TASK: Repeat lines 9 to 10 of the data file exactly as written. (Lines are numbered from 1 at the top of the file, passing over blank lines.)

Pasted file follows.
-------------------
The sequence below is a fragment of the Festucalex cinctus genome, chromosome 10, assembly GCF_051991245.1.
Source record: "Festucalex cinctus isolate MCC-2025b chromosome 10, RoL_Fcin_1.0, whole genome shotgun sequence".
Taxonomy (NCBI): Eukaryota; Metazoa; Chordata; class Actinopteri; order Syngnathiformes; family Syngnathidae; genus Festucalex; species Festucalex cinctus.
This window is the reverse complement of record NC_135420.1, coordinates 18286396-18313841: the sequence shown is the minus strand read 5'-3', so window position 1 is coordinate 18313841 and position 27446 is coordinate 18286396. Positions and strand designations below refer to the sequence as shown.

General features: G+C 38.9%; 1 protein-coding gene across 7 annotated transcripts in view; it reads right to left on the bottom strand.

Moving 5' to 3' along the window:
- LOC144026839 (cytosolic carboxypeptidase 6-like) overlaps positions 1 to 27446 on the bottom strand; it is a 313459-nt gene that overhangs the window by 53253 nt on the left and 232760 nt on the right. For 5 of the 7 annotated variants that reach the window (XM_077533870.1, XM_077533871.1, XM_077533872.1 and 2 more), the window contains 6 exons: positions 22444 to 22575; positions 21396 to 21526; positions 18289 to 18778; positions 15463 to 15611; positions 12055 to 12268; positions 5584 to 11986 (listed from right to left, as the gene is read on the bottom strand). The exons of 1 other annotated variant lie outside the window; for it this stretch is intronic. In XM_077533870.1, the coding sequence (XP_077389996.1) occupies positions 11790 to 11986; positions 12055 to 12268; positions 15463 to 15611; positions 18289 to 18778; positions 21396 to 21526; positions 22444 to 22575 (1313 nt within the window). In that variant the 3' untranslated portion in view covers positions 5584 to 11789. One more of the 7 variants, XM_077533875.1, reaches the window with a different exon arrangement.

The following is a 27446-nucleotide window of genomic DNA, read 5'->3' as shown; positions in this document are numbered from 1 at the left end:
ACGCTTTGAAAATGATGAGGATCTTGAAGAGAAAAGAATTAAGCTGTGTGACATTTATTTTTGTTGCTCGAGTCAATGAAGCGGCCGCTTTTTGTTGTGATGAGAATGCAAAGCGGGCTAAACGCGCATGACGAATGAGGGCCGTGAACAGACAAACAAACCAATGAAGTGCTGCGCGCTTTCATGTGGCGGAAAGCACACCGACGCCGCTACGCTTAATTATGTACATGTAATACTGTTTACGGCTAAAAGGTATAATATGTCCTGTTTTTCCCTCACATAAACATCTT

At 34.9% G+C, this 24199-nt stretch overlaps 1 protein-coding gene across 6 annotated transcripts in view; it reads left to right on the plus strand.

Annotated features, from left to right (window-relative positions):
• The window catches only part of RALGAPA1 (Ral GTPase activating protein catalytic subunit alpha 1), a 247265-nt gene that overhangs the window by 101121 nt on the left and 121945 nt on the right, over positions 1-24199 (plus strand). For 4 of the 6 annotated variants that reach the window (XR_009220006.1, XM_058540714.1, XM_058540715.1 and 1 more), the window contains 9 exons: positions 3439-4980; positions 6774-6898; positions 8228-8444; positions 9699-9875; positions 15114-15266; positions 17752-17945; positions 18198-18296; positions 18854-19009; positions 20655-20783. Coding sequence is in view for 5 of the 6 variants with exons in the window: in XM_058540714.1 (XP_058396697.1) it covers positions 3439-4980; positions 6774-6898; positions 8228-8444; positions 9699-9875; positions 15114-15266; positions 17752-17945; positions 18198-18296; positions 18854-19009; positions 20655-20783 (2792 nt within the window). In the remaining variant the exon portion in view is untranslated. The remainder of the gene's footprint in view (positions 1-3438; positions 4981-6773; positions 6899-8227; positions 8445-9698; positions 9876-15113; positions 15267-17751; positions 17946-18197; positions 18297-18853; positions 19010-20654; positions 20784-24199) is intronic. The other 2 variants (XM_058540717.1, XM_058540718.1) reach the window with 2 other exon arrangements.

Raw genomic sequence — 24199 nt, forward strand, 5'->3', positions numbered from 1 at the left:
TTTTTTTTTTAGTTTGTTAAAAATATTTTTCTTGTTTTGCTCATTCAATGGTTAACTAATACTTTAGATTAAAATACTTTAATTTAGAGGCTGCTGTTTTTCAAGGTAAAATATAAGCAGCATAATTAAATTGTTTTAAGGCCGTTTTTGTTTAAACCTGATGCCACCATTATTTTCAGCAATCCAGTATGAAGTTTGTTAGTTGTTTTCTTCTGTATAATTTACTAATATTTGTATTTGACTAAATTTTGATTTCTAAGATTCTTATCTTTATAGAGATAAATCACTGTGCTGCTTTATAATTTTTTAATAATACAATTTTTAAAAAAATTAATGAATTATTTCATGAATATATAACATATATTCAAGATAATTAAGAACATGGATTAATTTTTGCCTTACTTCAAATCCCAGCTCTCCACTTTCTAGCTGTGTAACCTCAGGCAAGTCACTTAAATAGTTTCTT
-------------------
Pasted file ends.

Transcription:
ACGCTTTGAAAATGATGAGGATCTTGAAGAGAAAAGAATTAAGCTGTGTGACATTTATTTTTGTTGCTCGAGTCAATGAAGCGGCCGCTTTTTGTTGTGATGAGAATGCAAAGCGGGCTAAACGCGCATGACGAATGAGGGCCGTGAACAGACAAACAAACCAATGAAGTGCTGCGCGCTTTCATGTGGCGGAAAGCACACCGACGCCGCTACGCTTAATTATGTACATGTAATACTGTTTACGGCTAAAAGGTATAATATGTCCTGTTTTTCCCTCACATAAACATCTT

At 34.9% G+C, this 24199-nt stretch overlaps 1 protein-coding gene across 6 annotated transcripts in view; it reads left to right on the plus strand.